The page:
Scientists will receive £8million to boost their ground-breaking work at the Cancer Research UK Glasgow Centre.

Glasgow was chosen by an international panel of experts as one of just 13 locations to secure funding in the latest review of the Cancer Research UK Centres network.

The Glasgow centre is a world leader in pancreatic cancer research, turning discoveries into potential new treatments and testing them in clinical trials.

Survival among pancreatic cancer patients is low, but the clinical research in Glasgow could play a key role in changing this and improving patients’ chances of beating the disease.

Research in Glasgow is also focused on bowel and ovarian cancer, leukaemia, and, as told in the Evening Times, work on pancreatic cancer such as that headed up by Professor Jeff Evans.

Professor Owen Sansom, interim director at the Cancer Research UK Beatson Institute, said: “This investment is fantastic news for cancer research in Glasgow.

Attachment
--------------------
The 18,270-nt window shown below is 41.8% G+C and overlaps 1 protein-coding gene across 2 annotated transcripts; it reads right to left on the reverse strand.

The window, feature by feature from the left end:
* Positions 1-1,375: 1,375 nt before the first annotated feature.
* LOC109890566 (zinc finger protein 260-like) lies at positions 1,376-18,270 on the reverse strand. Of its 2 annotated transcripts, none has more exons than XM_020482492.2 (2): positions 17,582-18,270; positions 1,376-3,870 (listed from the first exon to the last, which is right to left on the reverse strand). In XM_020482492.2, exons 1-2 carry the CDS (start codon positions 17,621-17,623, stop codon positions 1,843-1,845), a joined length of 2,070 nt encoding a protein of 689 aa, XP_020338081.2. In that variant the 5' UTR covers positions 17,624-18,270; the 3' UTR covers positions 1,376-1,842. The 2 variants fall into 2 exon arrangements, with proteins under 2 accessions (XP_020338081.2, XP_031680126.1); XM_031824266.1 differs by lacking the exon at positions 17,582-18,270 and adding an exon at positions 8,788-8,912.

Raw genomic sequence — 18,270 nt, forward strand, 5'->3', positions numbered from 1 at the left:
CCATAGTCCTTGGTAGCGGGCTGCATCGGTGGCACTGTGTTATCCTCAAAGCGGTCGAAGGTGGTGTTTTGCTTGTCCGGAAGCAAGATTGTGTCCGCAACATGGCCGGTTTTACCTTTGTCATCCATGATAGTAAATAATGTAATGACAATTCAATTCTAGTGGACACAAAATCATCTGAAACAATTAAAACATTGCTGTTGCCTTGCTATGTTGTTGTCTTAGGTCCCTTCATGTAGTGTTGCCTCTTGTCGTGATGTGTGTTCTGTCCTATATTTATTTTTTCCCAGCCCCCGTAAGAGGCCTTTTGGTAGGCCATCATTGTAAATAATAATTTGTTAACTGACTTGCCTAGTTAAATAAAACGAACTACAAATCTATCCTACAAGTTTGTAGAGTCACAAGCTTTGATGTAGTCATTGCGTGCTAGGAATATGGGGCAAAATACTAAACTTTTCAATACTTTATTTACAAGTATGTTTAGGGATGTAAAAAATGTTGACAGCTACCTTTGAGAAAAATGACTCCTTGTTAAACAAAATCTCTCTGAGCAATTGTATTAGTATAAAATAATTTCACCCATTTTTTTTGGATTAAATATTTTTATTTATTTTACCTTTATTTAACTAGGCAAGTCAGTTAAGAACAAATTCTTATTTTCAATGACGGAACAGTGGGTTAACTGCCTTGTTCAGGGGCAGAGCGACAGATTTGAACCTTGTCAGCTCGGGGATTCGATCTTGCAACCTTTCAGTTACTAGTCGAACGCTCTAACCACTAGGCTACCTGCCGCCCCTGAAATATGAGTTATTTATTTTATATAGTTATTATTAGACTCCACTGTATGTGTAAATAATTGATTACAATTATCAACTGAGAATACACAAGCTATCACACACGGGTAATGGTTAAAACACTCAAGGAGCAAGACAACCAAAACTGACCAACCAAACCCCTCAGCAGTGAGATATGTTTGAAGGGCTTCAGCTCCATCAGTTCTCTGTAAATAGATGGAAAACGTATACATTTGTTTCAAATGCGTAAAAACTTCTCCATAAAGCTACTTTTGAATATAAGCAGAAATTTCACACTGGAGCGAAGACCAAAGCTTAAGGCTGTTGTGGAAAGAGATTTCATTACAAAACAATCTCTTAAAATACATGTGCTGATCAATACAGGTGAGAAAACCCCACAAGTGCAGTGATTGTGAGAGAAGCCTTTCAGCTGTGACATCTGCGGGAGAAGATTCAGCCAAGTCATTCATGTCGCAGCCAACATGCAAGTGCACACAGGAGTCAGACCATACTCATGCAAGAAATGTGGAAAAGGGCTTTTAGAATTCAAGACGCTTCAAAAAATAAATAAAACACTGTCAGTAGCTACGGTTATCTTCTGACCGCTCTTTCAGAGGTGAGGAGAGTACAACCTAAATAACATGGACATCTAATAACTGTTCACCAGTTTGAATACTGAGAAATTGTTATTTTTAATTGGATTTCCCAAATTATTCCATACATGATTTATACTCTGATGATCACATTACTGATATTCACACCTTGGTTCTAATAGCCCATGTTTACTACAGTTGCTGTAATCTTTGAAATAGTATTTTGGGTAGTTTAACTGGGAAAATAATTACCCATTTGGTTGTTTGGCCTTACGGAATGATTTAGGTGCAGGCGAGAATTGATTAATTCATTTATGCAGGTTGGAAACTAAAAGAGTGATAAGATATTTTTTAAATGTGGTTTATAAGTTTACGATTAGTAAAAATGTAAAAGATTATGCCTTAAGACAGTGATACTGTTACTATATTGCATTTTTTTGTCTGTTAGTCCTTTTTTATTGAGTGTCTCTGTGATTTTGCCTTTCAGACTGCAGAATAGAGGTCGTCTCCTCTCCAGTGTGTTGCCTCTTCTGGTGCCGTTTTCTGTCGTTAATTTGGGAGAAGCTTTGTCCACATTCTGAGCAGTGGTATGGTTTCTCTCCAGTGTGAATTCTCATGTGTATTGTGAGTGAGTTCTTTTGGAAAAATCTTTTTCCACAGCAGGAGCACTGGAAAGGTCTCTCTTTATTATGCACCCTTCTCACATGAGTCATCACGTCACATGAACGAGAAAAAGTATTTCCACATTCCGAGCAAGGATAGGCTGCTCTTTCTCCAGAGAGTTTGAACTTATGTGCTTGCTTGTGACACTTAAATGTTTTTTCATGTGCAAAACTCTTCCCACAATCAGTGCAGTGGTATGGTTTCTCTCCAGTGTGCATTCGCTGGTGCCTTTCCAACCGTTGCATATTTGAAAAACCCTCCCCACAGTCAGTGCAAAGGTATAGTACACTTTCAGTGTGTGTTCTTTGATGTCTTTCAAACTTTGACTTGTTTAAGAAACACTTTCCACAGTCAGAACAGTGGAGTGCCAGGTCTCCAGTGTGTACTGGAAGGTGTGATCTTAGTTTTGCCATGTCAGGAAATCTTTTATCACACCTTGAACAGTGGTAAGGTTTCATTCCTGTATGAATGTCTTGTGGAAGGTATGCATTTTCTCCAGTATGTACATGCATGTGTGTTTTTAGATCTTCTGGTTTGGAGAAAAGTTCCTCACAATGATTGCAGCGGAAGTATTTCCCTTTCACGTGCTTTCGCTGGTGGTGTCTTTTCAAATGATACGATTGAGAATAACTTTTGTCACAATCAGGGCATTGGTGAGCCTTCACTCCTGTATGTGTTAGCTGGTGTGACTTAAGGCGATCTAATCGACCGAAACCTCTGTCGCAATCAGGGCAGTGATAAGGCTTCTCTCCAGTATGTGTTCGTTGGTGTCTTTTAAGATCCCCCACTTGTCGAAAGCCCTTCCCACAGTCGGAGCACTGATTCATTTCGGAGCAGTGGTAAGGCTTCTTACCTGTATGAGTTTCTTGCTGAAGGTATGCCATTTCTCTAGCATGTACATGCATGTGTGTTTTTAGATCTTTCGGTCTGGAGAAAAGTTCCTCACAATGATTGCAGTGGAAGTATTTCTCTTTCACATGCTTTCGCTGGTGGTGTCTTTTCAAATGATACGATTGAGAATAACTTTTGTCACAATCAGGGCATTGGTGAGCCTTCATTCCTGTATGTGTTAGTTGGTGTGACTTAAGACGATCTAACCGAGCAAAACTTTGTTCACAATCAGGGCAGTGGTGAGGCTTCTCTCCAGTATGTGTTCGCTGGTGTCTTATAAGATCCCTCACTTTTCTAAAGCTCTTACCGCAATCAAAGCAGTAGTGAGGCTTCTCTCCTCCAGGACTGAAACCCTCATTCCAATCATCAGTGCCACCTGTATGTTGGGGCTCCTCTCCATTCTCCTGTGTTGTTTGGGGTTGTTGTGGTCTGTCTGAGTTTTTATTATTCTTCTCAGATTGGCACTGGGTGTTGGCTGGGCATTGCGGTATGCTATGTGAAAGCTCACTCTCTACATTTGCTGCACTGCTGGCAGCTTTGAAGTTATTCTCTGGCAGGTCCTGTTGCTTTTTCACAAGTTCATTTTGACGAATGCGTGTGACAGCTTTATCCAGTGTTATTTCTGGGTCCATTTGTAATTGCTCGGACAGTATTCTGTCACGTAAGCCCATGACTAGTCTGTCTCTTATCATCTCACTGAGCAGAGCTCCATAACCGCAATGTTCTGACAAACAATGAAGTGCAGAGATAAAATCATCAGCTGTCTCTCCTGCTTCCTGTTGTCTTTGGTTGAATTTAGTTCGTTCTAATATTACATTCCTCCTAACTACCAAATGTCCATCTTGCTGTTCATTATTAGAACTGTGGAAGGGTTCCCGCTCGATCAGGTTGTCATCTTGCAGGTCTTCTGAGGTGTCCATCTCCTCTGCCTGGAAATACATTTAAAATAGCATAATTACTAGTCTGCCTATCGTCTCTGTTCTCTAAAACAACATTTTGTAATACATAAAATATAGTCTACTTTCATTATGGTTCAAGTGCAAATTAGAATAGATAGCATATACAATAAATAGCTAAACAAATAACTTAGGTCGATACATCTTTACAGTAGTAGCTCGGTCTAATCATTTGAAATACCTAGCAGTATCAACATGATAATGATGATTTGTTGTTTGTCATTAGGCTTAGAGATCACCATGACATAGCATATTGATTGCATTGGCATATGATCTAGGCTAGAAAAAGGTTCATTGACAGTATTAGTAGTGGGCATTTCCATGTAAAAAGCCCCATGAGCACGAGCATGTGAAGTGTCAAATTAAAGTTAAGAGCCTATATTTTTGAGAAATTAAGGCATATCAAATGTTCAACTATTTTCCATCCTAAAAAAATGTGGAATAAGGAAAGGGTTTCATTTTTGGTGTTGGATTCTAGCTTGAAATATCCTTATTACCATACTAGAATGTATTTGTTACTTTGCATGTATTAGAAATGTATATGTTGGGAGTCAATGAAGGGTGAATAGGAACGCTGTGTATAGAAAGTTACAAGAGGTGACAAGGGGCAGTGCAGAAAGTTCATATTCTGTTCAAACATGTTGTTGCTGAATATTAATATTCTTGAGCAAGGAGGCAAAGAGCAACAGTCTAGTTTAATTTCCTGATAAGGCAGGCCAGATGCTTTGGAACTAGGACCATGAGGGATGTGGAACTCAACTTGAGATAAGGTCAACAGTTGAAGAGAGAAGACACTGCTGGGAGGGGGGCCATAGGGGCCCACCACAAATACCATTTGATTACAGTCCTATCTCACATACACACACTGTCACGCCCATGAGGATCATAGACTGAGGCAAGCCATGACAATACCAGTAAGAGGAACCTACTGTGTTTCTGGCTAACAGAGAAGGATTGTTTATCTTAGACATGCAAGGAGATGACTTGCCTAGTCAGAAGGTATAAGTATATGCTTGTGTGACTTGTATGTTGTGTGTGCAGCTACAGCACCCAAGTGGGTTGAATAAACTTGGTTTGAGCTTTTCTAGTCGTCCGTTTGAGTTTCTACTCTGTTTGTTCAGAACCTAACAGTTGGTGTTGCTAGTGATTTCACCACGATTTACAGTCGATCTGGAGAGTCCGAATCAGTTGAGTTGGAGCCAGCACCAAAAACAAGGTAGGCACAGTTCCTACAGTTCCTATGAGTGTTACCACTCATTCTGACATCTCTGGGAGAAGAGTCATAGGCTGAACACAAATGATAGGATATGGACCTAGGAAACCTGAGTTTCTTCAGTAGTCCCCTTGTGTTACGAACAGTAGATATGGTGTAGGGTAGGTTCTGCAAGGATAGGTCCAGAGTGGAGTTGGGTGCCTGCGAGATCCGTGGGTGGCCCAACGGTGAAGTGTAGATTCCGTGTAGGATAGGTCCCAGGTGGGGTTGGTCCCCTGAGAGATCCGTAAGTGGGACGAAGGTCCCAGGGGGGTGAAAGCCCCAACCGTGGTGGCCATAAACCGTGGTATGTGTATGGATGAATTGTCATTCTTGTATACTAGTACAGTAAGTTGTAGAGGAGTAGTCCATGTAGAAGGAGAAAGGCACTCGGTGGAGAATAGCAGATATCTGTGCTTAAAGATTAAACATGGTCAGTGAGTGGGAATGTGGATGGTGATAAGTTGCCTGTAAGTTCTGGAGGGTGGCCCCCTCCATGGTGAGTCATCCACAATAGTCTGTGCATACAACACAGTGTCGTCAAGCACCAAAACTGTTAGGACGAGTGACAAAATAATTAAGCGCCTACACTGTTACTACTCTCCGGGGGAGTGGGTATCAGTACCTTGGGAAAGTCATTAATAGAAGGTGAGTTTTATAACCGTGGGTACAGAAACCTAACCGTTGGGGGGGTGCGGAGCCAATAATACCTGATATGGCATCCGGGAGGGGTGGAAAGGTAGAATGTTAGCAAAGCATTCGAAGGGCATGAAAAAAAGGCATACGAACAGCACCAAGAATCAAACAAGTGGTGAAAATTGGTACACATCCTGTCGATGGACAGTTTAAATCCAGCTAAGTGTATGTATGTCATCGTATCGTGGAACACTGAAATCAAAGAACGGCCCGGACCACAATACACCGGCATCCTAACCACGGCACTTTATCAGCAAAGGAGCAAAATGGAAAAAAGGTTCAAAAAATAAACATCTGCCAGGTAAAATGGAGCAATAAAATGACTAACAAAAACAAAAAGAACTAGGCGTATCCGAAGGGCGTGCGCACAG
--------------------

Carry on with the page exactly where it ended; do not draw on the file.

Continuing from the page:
“The city is home to a thriving community of world class cancer scientists and doctors, who are working to reduce the devastating impact of this disease, not only locally, but around the world.

“This award means we will be able to further develop our work in translational research – getting cutting-edge discoveries from the laboratory to patients and learning as much as possible from patients to initiate new research.”

With the funding, to be given over five years, the Centre will build on Glasgow’s world class research in the areas of drug discovery and understanding how cancer spreads around the body, as well as its strong expertise in the genetics underpinning cancer and looking at ways to make treatments more precise.

The Glasgow scientists are also working to make new discoveries in fundamental cell biology, and helping translate them into new treatments.